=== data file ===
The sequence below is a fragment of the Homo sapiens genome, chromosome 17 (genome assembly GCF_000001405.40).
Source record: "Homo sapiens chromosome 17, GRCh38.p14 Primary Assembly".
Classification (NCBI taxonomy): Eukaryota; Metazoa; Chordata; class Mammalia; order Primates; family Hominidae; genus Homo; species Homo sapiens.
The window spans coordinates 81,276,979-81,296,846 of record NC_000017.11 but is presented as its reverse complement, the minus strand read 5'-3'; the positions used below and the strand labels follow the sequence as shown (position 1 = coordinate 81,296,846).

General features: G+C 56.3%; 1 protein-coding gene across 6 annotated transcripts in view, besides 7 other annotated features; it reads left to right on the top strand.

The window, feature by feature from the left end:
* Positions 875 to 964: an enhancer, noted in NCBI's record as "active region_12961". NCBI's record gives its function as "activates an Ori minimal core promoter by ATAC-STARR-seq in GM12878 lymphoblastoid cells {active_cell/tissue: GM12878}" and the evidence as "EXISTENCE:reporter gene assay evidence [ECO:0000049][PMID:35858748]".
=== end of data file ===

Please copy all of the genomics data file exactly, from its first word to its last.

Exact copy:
The sequence below is a fragment of the Homo sapiens genome, chromosome 17 (genome assembly GCF_000001405.40).
Source record: "Homo sapiens chromosome 17, GRCh38.p14 Primary Assembly".
Classification (NCBI taxonomy): Eukaryota; Metazoa; Chordata; class Mammalia; order Primates; family Hominidae; genus Homo; species Homo sapiens.
The window spans coordinates 81,276,979-81,296,846 of record NC_000017.11 but is presented as its reverse complement, the minus strand read 5'-3'; the positions used below and the strand labels follow the sequence as shown (position 1 = coordinate 81,296,846).

General features: G+C 56.3%; 1 protein-coding gene across 6 annotated transcripts in view, besides 7 other annotated features; it reads left to right on the top strand.

The window, feature by feature from the left end:
* Positions 875 to 964: an enhancer, noted in NCBI's record as "active region_12961". NCBI's record gives its function as "activates an Ori minimal core promoter by ATAC-STARR-seq in GM12878 lymphoblastoid cells {active_cell/tissue: GM12878}" and the evidence as "EXISTENCE:reporter gene assay evidence [ECO:0000049][PMID:35858748]".